On transition from primary to secondary school, we have a great deal of helpful information from Year 6 teachers.  At the start of Year 7 we screen all students and use all this data to inform decisions about who would benefit from the literacy programme. 

Small groups have either two or three lessons a week.  Depending on the level, they follow a tightly structured programme of work from dedicated texts, on a wide variety of themes which are written specifically to appeal to teenagers.  The topics covered are often challenging and provoke fascinating discussions.

Our aim is to offer intensive input to support reading in the first few years at secondary school to enhance later results at GCSE and beyond.  This happens in a supportive environment, often allowing nervous or reluctant readers to blossom.

Key Stage 4

Year 9 / Year 10

Years 9 and 10 are working towards the Eduqas (WJEC) English Language and English Literature where they will sit the exams in June of Year 11.

Language Course Outline:

Component 1 - 20th Century Literature Reading and Creative Prose Writing (exam - 1 hour 45 minutes).

Component 2 - 19th and 21st Century Non-Fiction Reading and Transactional/Persuasive Writing (exam - 2 hours).

Component 3 - Spoken Language (Internally assessed).

Literature Course Outline:

Component 1 - Shakespeare and Poetry.  Students will either study:  Macbeth, Much Ado About Nothing or The Merchant of Venice, and an Anthology of Poetry from 1789 to the present day (exam - 2 hours).

Component 2 - Post 1914 Prose/Drama, 19th Century Prose and Unseen Poetry.  Students will either study:  Lord of the Flies and Silas Marner, or The Woman in Black and Jekyll and Hyde, or Blood Brothers and A Christmas Carol.  There is an unseen poetry question as well (Exam - 2 hours and 30 minutes).

Year 11

Year 11 are working towards the Cambridge English Language IGCSE where they will sit the exam in November or June.

Course Outline:

There are 3 pieces of coursework to be completed.  Each piece of coursework should be 500 - 1000 words.  There is a speaking and listening assessment and 1 exam to gain the English Language Qualification.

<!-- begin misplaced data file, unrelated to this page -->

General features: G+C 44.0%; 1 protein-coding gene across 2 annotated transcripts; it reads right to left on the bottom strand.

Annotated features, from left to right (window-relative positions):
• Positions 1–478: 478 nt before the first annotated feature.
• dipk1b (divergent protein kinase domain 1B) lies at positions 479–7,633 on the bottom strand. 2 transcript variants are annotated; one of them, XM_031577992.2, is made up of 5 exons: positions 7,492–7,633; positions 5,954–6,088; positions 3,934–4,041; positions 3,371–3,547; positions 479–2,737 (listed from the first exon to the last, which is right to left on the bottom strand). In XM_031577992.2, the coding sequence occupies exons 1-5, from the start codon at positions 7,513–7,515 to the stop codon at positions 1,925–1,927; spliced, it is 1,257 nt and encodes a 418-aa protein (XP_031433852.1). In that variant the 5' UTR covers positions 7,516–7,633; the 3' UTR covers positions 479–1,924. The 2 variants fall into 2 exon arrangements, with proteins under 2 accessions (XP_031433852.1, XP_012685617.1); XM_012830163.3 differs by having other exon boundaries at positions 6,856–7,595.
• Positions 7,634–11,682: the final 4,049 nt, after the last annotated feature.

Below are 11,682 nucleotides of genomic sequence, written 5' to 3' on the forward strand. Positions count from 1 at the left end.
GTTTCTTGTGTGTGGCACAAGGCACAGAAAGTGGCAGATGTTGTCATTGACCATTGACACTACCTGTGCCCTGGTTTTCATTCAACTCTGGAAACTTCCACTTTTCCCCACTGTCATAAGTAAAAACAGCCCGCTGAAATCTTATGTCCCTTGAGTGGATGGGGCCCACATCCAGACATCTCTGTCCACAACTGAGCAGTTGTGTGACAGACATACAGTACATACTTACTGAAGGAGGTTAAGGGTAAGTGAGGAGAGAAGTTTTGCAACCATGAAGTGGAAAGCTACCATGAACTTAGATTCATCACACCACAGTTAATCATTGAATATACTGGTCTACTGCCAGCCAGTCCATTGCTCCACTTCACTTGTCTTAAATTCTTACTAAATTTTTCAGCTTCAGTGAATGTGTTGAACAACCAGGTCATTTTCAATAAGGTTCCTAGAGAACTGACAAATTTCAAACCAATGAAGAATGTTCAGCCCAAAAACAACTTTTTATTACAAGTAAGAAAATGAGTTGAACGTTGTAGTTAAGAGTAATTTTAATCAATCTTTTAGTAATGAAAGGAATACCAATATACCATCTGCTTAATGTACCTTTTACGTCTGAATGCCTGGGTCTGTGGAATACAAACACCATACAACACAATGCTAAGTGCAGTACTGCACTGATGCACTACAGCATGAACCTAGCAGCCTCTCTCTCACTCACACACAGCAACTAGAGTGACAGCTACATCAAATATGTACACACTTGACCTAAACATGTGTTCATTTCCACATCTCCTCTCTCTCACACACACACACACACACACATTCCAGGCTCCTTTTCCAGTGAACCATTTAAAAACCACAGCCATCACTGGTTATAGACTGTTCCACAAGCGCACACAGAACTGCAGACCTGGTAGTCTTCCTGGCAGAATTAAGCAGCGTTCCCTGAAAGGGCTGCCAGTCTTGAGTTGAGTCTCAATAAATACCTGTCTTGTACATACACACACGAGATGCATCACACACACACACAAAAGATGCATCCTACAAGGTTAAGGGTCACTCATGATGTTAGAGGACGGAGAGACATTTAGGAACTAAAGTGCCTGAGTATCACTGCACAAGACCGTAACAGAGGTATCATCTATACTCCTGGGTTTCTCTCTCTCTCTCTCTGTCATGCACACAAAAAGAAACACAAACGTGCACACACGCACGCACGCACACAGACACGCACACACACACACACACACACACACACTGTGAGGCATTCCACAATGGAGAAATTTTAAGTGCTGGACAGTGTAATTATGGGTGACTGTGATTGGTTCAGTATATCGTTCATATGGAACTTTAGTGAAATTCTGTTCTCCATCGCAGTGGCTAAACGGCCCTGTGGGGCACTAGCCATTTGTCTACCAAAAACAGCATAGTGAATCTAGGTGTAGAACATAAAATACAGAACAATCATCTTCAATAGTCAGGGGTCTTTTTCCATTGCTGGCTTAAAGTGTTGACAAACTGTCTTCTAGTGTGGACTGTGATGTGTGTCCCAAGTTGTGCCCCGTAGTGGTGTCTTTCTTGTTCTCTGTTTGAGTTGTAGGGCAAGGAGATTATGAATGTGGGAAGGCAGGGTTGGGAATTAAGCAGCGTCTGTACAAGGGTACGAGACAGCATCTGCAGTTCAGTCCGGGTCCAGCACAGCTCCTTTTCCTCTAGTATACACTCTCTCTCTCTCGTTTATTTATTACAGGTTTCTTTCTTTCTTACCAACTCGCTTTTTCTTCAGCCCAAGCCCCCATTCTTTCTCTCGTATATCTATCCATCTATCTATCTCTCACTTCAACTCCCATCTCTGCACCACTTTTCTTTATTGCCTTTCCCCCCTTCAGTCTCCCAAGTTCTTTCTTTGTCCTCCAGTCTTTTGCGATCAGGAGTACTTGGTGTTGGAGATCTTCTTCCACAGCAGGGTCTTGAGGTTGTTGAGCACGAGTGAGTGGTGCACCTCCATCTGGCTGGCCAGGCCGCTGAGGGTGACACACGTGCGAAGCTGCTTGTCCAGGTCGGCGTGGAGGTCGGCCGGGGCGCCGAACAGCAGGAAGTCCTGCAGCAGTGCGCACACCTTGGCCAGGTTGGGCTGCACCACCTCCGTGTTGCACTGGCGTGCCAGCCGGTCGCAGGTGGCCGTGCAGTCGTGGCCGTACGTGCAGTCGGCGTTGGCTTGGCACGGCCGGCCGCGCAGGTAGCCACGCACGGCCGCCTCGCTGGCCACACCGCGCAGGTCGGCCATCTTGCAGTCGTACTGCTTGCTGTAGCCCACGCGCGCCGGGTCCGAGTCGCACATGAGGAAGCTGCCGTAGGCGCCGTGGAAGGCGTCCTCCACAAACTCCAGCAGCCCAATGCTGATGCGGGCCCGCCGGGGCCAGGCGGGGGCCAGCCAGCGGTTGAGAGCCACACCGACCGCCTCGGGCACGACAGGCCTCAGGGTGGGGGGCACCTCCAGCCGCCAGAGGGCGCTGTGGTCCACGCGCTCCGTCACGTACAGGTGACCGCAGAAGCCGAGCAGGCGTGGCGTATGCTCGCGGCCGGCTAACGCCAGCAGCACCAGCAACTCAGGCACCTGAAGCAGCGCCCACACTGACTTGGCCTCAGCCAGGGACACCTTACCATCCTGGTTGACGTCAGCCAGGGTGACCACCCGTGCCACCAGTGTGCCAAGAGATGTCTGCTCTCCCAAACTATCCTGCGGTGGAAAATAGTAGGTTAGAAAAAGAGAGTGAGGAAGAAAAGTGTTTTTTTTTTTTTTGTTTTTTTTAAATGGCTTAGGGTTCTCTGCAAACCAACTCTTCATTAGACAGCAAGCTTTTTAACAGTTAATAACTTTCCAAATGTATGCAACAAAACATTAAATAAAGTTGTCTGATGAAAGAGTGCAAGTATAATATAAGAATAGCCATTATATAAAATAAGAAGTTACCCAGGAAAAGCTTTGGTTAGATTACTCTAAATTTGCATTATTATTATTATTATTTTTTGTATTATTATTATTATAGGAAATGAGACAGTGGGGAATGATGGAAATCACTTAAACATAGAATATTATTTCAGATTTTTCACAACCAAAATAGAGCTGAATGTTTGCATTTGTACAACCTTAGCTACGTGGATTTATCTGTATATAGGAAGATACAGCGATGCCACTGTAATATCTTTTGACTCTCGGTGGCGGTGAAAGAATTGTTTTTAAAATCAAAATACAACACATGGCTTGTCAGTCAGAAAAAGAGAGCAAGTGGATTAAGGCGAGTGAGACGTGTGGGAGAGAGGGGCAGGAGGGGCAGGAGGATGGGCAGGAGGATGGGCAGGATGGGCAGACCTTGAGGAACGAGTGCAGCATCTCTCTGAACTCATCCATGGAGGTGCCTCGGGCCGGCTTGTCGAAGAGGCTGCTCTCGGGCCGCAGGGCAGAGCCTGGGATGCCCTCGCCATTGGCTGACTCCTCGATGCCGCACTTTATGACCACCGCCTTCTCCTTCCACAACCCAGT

Coursework 1: informative, analytical and/or argumentative.

Coursework 2: imaginative, descriptive and/or narrative.

Coursework 3: a response to a text or texts chosen by the teacher, with input from the students.

Speaking and Listening - individual task which can be a presentation or monologue (3 - 4 minutes).  Discussion where students discuss with the teacher/examiner prepared questions (6 - 7 minutes).

Exam Paper - to be taken in June.  Examined on reading and writing skills (Non-fiction).

Year 11 are also working towards the AQA English Literature IGCSE where they will sit the exam in June.

Course Outline:

Coursework - One piece of coursework will be completed.  The task is to compare a theme across at least two texts, i.e. compare the representation of racism in To Kill a Mockingbird and Of Mice and Men.  Student can study any two texts as long as they are not on the exam paper.

Exam - To be taken in June.  Study of one of the following:  Curious Incident of the Dog in the Night-time, Journeys End or A View from the Bridge (poetry analysis).

Key Stage 5

Year 12

Year 12 are starting the new specification from Edexcel and will gain an 'A' Level at the end of Year 13.  All exams will be taken in June of Year 13.

Course Outline:

Component 1: Drama - a study of one Shakespeare text and one other drama text using critical essays to analyse the ideas presented (exam 2 hours and 15 minutes).

Component 2: Prose - a study of two texts creating a comparative essay (exam 1 hour).

Component 3: Poetry – a study of poetry from a specific literary period or movement (exam 2 hours and 15 minutes).

Component 4: Coursework – a study of at least two texts across a given theme.  Independent work is encouraged as much as possible with this unit (2500 to 3000 word comparative essay).

Year 13

Year 13 are continuing on to the 'A2' Level Edexcel course adding a further 2 units to their 'AS' level qualification to gain their 'A' Level qualification.

Course Outline:

Unit 3 - Prose and poetry, including texts published after 1990.  Three prescribed texts from a choice of six, including at least one text published after 1990 and both prose and poetry. Unit 3 is assessed through an exam in June.

Unit 4 - Content Summary: Poetry, prose or drama for independent study from a free choice of texts.  Assessment is through coursework of 2500-3000 words maximum, including quotations.  Either one extended study, or two shorter studies, or a creative response with a commentary.



Students are required to provide their own pens, pencils and coloured pencils.  It is also advisable for each student to have his/her own pocket-sized dictionary and thesaurus.

How Parents Can Help

By providing their child with a quiet place to complete homework. By encouraging them to join a local library and to read and write for their own enjoyment. By encouraging them to read non-fiction such as newspapers.


We invite you to take a look through the Knole Academy prospectus to discover the wealth of opportunities available.